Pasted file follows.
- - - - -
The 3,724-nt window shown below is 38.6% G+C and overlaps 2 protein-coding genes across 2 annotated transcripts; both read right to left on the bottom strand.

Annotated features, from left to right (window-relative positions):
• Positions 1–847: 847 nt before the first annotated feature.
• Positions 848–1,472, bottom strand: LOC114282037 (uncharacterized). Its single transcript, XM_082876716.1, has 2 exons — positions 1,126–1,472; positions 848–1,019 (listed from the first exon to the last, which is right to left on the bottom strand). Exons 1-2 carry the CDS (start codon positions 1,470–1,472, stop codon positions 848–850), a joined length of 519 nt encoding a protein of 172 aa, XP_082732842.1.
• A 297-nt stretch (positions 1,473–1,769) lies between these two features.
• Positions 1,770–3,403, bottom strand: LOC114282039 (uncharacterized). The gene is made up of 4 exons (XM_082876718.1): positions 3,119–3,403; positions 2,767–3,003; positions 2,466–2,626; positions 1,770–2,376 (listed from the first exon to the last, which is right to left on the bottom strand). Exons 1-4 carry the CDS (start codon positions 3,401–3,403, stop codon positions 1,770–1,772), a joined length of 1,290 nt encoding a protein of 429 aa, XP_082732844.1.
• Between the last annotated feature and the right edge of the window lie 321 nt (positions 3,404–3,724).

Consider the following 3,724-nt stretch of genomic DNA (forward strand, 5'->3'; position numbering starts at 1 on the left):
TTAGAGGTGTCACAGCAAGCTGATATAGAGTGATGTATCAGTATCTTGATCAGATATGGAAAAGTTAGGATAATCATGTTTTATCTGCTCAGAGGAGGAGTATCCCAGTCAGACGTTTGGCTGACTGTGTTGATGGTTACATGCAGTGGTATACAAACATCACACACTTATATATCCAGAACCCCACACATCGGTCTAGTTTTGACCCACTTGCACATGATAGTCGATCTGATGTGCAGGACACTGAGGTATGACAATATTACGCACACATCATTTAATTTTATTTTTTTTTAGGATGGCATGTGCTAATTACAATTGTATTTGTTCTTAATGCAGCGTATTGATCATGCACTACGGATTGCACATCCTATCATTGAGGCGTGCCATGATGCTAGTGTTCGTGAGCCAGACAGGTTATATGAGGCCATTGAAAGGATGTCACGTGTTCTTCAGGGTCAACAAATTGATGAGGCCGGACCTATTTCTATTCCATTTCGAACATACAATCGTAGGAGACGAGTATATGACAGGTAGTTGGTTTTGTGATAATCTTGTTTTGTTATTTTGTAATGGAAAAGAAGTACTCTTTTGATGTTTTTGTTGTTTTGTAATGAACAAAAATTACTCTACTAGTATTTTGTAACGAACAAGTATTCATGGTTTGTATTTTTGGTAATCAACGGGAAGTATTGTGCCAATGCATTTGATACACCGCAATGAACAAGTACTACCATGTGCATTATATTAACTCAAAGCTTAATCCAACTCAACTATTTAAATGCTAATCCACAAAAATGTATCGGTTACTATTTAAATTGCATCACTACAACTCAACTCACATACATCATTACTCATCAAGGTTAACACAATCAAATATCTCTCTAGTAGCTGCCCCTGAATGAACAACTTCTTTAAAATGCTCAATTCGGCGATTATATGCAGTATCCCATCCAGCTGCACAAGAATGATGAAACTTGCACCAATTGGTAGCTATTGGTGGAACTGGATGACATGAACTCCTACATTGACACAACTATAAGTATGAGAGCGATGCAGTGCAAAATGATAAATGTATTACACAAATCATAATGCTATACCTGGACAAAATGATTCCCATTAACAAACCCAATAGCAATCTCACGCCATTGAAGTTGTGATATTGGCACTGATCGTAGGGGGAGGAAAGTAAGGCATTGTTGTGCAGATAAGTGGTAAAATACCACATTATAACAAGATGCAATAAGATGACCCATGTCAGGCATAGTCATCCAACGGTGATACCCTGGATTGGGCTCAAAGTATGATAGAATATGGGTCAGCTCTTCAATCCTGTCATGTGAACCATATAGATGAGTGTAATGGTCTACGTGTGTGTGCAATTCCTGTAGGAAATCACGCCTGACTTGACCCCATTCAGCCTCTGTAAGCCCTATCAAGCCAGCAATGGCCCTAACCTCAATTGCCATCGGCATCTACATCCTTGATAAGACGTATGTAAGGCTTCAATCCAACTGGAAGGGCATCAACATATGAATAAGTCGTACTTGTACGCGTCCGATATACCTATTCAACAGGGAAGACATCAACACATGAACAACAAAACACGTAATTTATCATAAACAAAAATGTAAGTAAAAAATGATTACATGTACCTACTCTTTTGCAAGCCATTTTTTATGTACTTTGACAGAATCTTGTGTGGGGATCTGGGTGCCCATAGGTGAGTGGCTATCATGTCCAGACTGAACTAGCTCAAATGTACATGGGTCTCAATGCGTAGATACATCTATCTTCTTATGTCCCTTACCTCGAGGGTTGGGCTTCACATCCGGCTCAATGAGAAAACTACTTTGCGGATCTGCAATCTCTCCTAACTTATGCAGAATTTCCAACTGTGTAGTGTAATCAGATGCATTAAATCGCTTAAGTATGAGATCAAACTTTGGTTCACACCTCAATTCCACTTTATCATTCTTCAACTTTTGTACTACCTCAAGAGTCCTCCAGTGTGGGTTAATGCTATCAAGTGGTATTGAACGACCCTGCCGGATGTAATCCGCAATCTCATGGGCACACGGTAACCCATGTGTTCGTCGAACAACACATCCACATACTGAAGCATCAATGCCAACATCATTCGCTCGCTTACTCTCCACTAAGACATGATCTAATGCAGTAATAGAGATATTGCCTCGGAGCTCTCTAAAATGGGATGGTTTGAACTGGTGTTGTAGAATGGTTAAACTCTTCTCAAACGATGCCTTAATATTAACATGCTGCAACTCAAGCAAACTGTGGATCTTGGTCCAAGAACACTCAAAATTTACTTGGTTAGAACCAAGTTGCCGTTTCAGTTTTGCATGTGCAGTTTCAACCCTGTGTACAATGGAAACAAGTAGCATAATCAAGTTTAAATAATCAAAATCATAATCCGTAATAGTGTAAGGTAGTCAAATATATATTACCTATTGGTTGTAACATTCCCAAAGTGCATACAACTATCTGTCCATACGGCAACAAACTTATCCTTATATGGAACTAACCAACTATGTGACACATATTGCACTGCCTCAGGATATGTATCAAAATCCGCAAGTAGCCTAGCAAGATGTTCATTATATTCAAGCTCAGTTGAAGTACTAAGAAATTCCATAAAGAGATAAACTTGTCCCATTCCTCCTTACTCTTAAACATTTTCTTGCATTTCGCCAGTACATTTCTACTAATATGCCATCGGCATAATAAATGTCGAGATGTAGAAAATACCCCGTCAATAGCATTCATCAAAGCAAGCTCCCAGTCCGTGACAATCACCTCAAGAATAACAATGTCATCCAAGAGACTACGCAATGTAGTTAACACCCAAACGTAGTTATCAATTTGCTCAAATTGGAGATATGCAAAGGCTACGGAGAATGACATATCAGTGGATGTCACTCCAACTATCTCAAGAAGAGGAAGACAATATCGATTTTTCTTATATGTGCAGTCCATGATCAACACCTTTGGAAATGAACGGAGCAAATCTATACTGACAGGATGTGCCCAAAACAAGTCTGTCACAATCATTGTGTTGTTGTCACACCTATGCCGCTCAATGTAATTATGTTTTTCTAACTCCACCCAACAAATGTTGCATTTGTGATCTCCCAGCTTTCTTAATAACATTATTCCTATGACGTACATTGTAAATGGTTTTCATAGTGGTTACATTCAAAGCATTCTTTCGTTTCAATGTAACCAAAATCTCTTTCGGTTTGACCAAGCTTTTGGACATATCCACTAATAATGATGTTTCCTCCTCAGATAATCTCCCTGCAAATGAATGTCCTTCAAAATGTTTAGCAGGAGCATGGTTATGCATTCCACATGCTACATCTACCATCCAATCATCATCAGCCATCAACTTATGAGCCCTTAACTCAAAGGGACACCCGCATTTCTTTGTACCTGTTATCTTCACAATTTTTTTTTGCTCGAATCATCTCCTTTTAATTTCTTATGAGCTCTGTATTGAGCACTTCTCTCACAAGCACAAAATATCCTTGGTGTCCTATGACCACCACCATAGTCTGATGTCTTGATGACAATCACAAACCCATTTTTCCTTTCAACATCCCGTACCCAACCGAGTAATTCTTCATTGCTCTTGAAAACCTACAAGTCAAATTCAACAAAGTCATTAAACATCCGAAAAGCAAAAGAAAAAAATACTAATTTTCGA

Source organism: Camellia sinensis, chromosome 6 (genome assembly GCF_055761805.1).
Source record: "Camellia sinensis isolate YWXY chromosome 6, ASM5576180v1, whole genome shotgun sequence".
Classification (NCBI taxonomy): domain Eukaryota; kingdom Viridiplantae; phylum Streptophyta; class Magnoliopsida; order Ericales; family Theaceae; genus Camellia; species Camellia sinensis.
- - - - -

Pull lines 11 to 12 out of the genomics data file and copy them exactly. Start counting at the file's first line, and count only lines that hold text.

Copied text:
Source record: "Camellia sinensis isolate YWXY chromosome 6, ASM5576180v1, whole genome shotgun sequence".
Classification (NCBI taxonomy): domain Eukaryota; kingdom Viridiplantae; phylum Streptophyta; class Magnoliopsida; order Ericales; family Theaceae; genus Camellia; species Camellia sinensis.